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The Erzgebirge is a low mountain range just north of the Czech Republic border in the German Province of Saxony, south of Dresden. Although originally known as a mining center ("Erzgebirge" means "ore mountain"), the mountains have always been covered by abundant forests.
Beginning in the early 14th century, mining of silver, tin, iron and nickel fueled the area's economy. By the late 17th century, making wooden wares for household use became a second significant source of employment.
In response to the growing demand for toys in the 18th century, more and more woodworkers became toymakers. When the mines began to play out around the middle of the next century, the miners turned to the cottage industry of woodworking to support their families.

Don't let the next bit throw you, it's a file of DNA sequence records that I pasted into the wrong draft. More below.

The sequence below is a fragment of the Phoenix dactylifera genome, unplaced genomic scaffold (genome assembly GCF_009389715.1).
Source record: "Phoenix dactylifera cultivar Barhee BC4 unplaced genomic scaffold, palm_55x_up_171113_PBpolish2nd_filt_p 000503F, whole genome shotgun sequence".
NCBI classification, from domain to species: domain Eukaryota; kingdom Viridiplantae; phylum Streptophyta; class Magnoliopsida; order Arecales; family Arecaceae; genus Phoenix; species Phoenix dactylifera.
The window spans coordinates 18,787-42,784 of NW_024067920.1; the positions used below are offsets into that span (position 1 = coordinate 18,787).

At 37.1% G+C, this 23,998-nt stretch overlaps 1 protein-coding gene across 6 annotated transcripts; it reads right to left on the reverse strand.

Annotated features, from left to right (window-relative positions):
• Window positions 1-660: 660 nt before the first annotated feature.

The village of Seiffen, situated in a valley surrounded by forested hills, is the present day center of the traditional Ergebirge wooden folk art. There are about 200 full-time woodworkers in the region and perhaps 800 part-timers, mostly working in small year-round workshops and family enterprises.
Many of the workshops represent generations of the same family, working in the same surroundings, to preserve the heritage of wooden toys and folk art designed by their ancestors more than a century ago.
The forests of the Erzgebirge
Early Erzgebirge Wooden Folk Art (The original Wilhelm Friedrich Füchtner nutcracker is in the center.)